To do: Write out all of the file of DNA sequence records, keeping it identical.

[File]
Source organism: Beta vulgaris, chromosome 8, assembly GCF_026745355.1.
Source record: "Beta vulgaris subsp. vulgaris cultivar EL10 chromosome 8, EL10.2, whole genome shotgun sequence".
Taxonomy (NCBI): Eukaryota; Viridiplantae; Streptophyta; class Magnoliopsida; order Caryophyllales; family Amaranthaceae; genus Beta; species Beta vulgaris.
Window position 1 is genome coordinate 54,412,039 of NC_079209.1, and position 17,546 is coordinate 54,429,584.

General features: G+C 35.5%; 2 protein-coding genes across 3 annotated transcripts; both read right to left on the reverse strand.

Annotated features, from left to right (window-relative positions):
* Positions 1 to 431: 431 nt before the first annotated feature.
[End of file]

Source organism: Beta vulgaris, chromosome 8, assembly GCF_026745355.1.
Source record: "Beta vulgaris subsp. vulgaris cultivar EL10 chromosome 8, EL10.2, whole genome shotgun sequence".
Taxonomy (NCBI): Eukaryota; Viridiplantae; Streptophyta; class Magnoliopsida; order Caryophyllales; family Amaranthaceae; genus Beta; species Beta vulgaris.
Window position 1 is genome coordinate 54,412,039 of NC_079209.1, and position 17,546 is coordinate 54,429,584.

General features: G+C 35.5%; 2 protein-coding genes across 3 annotated transcripts; both read right to left on the reverse strand.

Annotated features, from left to right (window-relative positions):
* Positions 1 to 431: 431 nt before the first annotated feature.